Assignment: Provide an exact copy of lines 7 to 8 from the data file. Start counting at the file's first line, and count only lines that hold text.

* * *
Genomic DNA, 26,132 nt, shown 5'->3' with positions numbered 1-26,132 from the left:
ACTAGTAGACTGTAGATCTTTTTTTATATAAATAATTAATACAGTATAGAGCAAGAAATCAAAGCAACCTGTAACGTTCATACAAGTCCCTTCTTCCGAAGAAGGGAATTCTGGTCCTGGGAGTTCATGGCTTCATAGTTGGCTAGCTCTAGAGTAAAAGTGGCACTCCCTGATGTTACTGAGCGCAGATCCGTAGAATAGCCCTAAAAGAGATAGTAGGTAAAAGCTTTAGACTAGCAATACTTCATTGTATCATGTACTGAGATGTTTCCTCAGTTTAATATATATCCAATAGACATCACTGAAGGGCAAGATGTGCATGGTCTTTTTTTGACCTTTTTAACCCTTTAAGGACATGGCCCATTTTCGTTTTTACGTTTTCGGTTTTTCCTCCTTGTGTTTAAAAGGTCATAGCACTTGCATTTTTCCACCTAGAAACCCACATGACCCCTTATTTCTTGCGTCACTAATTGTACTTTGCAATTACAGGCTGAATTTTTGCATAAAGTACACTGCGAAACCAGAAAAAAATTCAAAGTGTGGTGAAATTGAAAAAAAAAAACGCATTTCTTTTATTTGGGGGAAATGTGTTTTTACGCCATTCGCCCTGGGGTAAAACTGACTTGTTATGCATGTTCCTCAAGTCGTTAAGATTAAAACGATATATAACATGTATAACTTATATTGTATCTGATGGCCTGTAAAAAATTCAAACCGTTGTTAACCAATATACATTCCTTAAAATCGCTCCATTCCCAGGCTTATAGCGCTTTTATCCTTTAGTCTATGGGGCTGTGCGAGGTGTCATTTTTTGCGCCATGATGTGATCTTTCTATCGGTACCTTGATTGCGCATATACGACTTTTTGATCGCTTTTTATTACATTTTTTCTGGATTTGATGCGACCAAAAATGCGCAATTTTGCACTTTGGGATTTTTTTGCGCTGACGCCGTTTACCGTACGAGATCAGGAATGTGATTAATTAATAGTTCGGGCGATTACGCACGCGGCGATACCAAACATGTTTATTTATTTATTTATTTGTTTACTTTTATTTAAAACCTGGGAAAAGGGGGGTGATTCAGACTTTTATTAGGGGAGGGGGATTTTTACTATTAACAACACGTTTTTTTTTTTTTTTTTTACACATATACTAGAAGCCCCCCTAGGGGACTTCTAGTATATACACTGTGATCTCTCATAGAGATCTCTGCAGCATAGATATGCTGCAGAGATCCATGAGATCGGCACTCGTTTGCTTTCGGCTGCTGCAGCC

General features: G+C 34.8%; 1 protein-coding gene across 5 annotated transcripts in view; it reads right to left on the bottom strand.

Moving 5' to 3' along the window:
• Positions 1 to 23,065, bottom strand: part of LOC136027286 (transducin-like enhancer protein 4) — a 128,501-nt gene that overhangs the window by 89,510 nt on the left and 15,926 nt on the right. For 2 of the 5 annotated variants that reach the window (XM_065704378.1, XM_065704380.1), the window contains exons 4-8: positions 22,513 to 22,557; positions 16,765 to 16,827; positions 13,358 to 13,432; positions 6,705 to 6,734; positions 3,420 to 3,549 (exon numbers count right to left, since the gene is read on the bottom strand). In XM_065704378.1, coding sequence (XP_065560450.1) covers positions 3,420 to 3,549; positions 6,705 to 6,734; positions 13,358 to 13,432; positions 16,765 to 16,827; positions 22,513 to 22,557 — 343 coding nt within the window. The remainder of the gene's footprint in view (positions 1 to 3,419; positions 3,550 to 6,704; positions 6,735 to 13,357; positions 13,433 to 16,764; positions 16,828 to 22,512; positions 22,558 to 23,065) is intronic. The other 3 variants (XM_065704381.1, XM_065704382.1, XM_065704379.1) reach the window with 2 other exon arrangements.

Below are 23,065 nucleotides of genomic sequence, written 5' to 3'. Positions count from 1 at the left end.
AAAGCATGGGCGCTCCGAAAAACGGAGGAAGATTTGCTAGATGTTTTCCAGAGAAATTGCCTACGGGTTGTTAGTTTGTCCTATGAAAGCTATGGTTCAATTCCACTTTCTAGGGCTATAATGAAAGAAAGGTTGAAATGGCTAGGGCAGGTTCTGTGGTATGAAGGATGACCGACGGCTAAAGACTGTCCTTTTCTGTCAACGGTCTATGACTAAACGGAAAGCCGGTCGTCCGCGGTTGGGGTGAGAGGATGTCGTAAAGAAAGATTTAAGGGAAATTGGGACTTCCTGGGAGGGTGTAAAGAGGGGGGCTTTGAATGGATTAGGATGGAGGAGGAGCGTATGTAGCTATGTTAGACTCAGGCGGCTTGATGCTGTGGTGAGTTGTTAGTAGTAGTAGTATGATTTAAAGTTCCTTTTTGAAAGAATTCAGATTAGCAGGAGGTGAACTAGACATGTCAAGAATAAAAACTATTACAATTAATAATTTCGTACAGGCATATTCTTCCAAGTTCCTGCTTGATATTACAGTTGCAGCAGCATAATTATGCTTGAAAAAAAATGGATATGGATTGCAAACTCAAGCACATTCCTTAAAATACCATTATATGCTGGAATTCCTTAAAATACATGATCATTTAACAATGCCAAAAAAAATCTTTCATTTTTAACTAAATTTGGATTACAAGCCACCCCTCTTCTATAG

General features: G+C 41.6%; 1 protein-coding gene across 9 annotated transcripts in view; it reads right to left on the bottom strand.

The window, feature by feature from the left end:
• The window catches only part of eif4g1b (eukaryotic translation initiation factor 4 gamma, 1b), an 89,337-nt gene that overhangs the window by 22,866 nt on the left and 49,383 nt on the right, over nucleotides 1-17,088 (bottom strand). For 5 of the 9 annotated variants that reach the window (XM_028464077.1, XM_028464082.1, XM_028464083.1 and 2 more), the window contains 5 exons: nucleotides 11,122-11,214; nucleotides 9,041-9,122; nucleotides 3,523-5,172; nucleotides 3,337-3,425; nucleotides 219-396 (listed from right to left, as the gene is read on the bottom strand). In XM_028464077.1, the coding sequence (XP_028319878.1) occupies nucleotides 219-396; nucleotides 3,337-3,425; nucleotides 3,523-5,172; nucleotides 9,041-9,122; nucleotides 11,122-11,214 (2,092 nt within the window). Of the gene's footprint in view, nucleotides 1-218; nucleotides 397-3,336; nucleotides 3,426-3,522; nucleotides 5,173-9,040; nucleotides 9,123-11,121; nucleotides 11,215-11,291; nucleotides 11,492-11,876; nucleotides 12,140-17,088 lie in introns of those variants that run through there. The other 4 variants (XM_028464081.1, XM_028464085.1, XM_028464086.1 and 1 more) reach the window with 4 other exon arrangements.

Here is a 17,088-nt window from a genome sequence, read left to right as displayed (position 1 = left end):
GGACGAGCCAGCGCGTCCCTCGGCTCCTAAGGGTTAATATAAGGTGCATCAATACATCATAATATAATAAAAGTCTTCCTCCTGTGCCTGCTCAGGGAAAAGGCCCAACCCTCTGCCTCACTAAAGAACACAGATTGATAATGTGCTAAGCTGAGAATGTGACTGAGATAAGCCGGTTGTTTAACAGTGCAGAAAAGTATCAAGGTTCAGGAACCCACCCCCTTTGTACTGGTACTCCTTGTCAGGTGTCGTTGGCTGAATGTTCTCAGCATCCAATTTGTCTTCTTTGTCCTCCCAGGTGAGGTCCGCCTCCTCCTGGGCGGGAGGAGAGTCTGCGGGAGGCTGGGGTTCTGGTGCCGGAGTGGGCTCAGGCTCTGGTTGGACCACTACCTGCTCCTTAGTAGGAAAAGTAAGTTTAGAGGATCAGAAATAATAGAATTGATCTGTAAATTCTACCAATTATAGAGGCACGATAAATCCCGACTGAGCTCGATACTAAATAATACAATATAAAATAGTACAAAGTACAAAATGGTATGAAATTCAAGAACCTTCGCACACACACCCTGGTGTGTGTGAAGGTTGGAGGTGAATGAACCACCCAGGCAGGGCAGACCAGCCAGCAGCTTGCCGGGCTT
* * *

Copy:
AAAGCATGGGCGCTCCGAAAAACGGAGGAAGATTTGCTAGATGTTTTCCAGAGAAATTGCCTACGGGTTGTTAGTTTGTCCTATGAAAGCTATGGTTCAATTCCACTTTCTAGGGCTATAATGAAAGAAAGGTTGAAATGGCTAGGGCAGGTTCTGTGGTATGAAGGATGACCGACGGCTAAAGACTGTCCTTTTCTGTCAACGGTCTATGACTAAACGGAAAGCCGGTCGTCCGCGGTTGGGGTGAGAGGATGTCGTAAAGAAAGATTTAAGGGAAATTGGGACTTCCTGGGAGGGTGTAAAGAGGGGGGCTTTGAATGGATTAGGATGGAGGAGGAGCGTATGTAGCTATGTTAGACTCAGGCGGCTTGATGCTGTGGTGAGTTGTTAGTAGTAGTAGTATGATTTAAAGTTCCTTTTTGAAAGAATTCAGATTAGCAGGAGGTGAACTAGACATGTCAAGAATAAAAACTATTACAATTAATAATTTCGTACAGGCATATTCTTCCAAGTTCCTGCTTGATATTACAGTTGCAGCAGCATAATTATGCTTGAAAAAAAATGGATATGGATTGCAAACTCAAGCACATTCCTTAAAATACCATTATATGCTGGAATTCCTTAAAATACATGATCATTTAACAATGCCAAAAAAAATCTTTCATTTTTAACTAAATTTGGATTACAAGCCACCCCTCTTCTATAG

General features: G+C 41.6%; 1 protein-coding gene across 9 annotated transcripts in view; it reads right to left on the bottom strand.